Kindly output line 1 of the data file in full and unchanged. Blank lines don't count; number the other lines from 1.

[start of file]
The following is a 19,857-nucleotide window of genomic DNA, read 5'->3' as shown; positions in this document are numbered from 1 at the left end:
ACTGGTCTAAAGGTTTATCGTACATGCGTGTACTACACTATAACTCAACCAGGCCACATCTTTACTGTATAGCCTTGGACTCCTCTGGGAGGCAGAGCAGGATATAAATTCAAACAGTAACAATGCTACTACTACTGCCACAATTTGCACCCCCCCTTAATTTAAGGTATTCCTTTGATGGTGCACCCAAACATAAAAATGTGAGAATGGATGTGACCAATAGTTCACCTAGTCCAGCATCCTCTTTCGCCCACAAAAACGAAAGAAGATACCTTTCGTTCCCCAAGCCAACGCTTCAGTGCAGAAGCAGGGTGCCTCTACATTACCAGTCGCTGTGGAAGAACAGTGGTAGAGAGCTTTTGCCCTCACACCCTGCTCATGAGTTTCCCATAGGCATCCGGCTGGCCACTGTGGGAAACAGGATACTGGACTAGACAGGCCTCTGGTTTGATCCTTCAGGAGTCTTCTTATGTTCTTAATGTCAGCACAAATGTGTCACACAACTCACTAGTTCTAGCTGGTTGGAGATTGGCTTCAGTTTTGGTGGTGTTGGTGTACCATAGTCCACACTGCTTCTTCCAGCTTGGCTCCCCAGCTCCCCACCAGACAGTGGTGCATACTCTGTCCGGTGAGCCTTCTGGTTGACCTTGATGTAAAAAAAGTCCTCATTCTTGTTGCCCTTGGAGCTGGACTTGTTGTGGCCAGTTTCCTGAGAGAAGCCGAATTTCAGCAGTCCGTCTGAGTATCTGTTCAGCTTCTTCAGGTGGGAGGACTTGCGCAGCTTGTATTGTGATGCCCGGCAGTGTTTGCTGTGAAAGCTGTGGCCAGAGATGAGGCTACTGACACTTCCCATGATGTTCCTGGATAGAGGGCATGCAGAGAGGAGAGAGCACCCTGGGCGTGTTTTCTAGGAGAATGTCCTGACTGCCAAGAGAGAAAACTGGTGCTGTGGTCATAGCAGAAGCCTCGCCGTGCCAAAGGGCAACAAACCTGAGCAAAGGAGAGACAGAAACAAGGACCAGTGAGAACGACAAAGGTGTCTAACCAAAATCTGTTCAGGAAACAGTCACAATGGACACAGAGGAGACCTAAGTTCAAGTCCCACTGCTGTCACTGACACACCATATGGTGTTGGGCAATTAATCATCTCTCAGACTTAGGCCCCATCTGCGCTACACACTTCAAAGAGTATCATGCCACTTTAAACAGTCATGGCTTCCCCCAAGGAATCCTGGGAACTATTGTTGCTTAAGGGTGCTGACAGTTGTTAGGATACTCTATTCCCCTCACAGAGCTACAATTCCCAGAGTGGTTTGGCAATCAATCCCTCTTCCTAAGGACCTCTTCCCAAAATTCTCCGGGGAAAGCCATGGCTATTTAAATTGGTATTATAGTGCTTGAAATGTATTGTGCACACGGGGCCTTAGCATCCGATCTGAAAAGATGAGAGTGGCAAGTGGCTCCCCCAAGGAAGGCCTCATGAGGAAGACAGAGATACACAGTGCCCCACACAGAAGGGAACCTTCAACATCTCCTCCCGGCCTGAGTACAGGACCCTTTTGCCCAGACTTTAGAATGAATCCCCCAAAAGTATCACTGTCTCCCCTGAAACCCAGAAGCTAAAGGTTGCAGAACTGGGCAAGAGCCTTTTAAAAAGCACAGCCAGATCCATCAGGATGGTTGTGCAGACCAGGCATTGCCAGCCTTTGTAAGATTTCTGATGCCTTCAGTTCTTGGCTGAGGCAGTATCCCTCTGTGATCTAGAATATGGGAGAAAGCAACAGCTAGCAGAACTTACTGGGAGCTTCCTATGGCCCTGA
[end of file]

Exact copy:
The following is a 19,857-nucleotide window of genomic DNA, read 5'->3' as shown; positions in this document are numbered from 1 at the left end: